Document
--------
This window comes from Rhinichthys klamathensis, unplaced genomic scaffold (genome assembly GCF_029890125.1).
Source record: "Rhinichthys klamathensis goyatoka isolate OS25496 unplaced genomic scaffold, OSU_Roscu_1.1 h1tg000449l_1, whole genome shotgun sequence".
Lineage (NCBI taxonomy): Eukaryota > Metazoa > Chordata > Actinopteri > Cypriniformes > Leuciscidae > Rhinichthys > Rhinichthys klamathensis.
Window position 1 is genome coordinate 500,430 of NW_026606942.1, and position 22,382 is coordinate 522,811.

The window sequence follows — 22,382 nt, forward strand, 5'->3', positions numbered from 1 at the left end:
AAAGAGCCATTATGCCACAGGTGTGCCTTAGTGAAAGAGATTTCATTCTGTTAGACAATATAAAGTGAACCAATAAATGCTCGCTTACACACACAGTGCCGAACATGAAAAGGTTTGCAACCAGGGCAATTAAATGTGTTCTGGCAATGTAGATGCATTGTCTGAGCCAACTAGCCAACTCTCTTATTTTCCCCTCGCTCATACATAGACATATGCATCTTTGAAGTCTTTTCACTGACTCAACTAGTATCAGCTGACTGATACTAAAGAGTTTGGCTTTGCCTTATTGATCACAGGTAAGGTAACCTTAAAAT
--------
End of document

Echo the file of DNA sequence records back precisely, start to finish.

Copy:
This window comes from Rhinichthys klamathensis, unplaced genomic scaffold (genome assembly GCF_029890125.1).
Source record: "Rhinichthys klamathensis goyatoka isolate OS25496 unplaced genomic scaffold, OSU_Roscu_1.1 h1tg000449l_1, whole genome shotgun sequence".
Lineage (NCBI taxonomy): Eukaryota > Metazoa > Chordata > Actinopteri > Cypriniformes > Leuciscidae > Rhinichthys > Rhinichthys klamathensis.
Window position 1 is genome coordinate 500,430 of NW_026606942.1, and position 22,382 is coordinate 522,811.

The window sequence follows — 22,382 nt, forward strand, 5'->3', positions numbered from 1 at the left end:
AAAGAGCCATTATGCCACAGGTGTGCCTTAGTGAAAGAGATTTCATTCTGTTAGACAATATAAAGTGAACCAATAAATGCTCGCTTACACACACAGTGCCGAACATGAAAAGGTTTGCAACCAGGGCAATTAAATGTGTTCTGGCAATGTAGATGCATTGTCTGAGCCAACTAGCCAACTCTCTTATTTTCCCCTCGCTCATACATAGACATATGCATCTTTGAAGTCTTTTCACTGACTCAACTAGTATCAGCTGACTGATACTAAAGAGTTTGGCTTTGCCTTATTGATCACAGGTAAGGTAACCTTAAAAT